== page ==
Cricket Umpire Signals: Umpire waves his hand across the chest to signal four (credits: @icc)

A batsman earns 4 runs whenever he/she hits the ball across the boundary (by bouncing at least once before reaching the fence). The batsman signals a four by waving his arm back and forth in front of his chest/waist.

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Cricket umpire signals: Six Runs

Umpire signalling a six - KreedOn
Cricket Umpire Signals: Six (credits: icc)

A batsman gets six runs whenever he/she hits the ball out of the boundary, without the ball landing on the ground before. The umpire signals six by raising both his arms vertically above his head.

Cricket umpire signals: Byes

Indian umpire signals byes kreedon
Cricket Umpire Signals: Byes (credits: Getty Images)

The batting team gets byes if they pick runs without the bat hitting the ball or any body part of the batsman. The umpire signals byes by raising one of the palms vertically above his head.

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Leg Byes

Leg Byes Cricket Umpire Signals Kreedon
Cricket Umpire Signals: Leg Byes (Credits Twitter)


First bouncer signal kreedon
Cricket Umpire Signals: Umpire Joel Wilson signals one bouncer for the over at Cape Town, South Africa (credits: Getty Images)

In Test and ODI cricket, a bowler can bowl 2 bouncers in an over. Whereas in T20 cricket, the bowler is allowed to bowl only one. If the number of bouncers in an over exceeds the necessary limit, the batting team is rewarded with a no-ball. Hence, the umpire has to make the players on the field about the first and the second bouncer bowled. It is signaled by putting the arm on the shoulder and raising one or two fingers, according to the bouncer number.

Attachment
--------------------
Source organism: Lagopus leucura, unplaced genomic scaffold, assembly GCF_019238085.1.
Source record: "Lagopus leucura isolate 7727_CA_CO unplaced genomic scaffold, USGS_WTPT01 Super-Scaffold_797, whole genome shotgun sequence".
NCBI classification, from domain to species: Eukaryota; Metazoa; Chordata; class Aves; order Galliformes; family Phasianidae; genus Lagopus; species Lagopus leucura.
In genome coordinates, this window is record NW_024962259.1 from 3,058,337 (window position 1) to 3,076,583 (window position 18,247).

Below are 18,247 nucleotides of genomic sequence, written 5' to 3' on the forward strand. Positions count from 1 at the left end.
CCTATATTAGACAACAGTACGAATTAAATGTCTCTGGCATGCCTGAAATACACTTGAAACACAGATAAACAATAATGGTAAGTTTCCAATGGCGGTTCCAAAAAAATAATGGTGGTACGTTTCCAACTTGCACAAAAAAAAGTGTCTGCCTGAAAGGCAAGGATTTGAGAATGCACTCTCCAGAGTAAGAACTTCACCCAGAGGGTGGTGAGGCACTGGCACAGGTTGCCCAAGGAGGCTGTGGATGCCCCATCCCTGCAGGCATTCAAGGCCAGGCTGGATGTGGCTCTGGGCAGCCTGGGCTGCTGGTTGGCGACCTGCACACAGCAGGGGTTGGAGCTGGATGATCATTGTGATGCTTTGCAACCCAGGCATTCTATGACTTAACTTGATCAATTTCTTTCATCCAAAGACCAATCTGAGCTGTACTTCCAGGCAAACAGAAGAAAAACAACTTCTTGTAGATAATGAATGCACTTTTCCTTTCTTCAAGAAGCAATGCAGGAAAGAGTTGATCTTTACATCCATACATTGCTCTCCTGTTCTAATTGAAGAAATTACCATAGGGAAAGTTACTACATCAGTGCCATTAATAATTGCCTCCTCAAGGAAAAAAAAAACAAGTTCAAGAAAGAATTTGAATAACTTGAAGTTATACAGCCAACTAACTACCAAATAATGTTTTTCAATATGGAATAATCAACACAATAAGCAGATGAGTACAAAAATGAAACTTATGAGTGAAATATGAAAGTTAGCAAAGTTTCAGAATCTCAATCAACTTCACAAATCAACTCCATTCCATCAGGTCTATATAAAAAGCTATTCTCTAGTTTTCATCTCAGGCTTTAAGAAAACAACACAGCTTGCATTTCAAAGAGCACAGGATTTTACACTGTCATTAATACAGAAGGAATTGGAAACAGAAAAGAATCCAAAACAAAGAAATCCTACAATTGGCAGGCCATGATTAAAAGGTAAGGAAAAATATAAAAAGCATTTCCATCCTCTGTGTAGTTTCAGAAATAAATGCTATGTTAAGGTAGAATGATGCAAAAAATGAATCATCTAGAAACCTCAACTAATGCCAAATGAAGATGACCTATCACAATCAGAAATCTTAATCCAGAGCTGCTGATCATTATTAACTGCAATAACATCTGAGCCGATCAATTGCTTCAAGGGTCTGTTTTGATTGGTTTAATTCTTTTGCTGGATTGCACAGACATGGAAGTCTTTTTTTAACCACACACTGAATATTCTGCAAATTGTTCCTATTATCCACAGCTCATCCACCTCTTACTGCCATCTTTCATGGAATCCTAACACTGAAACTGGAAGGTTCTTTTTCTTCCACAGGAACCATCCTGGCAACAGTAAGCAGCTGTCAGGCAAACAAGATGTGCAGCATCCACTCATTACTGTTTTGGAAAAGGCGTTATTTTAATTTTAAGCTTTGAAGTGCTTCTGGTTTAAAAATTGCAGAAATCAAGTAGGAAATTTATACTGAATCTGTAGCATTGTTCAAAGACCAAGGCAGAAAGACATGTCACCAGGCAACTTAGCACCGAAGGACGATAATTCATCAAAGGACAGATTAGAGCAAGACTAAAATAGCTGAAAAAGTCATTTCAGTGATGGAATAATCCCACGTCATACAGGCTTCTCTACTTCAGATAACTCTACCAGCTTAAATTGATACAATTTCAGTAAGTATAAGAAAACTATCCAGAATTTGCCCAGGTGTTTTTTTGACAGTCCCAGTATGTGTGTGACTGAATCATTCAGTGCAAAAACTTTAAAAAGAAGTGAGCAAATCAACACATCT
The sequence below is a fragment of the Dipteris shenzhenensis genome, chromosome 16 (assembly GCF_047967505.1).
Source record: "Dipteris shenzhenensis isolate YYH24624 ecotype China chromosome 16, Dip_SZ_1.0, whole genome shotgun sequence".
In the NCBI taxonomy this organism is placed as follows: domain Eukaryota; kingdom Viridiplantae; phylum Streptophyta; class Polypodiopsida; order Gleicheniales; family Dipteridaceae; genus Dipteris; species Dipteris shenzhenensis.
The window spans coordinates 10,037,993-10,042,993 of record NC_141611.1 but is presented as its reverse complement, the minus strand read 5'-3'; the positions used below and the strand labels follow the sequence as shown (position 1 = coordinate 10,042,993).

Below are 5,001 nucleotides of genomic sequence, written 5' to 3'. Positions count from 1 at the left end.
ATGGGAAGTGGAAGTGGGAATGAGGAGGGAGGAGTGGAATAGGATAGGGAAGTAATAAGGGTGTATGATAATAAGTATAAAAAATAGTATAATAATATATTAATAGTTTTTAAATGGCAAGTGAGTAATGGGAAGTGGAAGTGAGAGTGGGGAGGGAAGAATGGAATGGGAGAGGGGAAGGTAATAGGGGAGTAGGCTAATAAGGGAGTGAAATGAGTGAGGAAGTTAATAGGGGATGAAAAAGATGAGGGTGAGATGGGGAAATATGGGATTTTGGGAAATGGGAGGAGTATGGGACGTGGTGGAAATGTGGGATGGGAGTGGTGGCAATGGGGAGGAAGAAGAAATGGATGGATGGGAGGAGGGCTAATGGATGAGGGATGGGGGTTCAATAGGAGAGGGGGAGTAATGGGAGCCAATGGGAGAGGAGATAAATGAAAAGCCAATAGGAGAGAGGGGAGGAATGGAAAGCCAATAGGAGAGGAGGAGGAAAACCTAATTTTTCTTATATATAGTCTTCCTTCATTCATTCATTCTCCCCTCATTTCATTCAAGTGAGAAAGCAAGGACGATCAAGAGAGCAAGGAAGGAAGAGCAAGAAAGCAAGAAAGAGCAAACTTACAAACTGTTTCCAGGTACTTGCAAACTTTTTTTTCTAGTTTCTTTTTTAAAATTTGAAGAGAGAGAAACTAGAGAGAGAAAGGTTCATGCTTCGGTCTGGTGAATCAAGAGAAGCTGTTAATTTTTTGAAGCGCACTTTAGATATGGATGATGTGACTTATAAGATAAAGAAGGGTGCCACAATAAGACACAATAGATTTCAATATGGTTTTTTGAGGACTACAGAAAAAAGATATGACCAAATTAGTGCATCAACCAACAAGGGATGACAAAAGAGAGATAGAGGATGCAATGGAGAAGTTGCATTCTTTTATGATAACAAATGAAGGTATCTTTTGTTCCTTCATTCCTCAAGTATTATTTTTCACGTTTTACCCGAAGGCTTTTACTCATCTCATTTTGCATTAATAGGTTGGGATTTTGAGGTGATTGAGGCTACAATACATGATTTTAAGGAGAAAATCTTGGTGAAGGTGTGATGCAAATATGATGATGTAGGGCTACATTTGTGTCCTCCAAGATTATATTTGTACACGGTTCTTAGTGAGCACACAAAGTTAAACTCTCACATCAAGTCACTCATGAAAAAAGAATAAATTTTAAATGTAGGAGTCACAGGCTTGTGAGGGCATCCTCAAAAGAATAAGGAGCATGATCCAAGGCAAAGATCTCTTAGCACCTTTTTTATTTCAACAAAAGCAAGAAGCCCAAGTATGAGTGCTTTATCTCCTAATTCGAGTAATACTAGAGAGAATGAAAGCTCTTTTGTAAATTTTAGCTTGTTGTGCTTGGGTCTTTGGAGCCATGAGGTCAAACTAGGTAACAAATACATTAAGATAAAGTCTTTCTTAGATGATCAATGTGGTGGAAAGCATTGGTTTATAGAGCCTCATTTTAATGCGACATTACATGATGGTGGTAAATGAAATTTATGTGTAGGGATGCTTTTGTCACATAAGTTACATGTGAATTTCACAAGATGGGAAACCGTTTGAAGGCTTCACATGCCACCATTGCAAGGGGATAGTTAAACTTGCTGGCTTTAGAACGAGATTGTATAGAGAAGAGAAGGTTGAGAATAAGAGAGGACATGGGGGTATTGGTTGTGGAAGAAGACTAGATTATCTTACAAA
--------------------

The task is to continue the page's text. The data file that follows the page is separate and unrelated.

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Television / 3rd Umpire

3rd Umpires KreedOn
Credits GFYCAT

Dead Ball

dead ball signal
Cricket Umpire Signals: Dead ball (credits: YouTube)

A dead ball is declared whenever the ball is to be bowled but dues to some interruption, the bowler doesn’t bowl. The cricket umpire signals that a delivery has been Dead by crossing and uncrossing his wrists just below his waist. The same signal is also used whenever a decision is termed as not out while taking a DRS review.

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Short Run

one run short signal in cricket | kreedon
Cricket Umpire Signals: Umpire taps his right shoulder to signal one short run (credits: YouTube)

While running between the wickets, the batsman has to make sure that his/her bat reaches ahead of the crease to complete one run. If the batsman fails to do so and the umpire notices it, the umpire has the authority to declare a ‘short-run’ by canceling out that run from the scoreboard. The Cricket Umpire signals a ‘Short run’ by tapping his near shoulder with the fingers.

Penalty Runs

Penalty runs signal by umpires | Kreedon
Cricket Umpire Signals: The batting side is awarded 5 penalty runs if the ball hits the wicket-keeper’s helmet (credits: YouTube)

Penalty runs are extra runs given to the batting or the fielding team whenever a law of cricket is breached by the opposition. This breach includes damaging the pitch even after a warning, obstructing the batsman, or wasting time deliberately. The batting team gets Penalty runs whenever the ball touches wicket keeper’s helmet as it hinders the runs of the batting team. Placing one arm on the opposite shoulder indicates penalty runs to the fielding team.

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Revoke Decision

decision revoked by umpire | KreedOn
Cricket Umpire Signals: Umpire changing his decision after confirmation from the TV umpire (credits: @icc)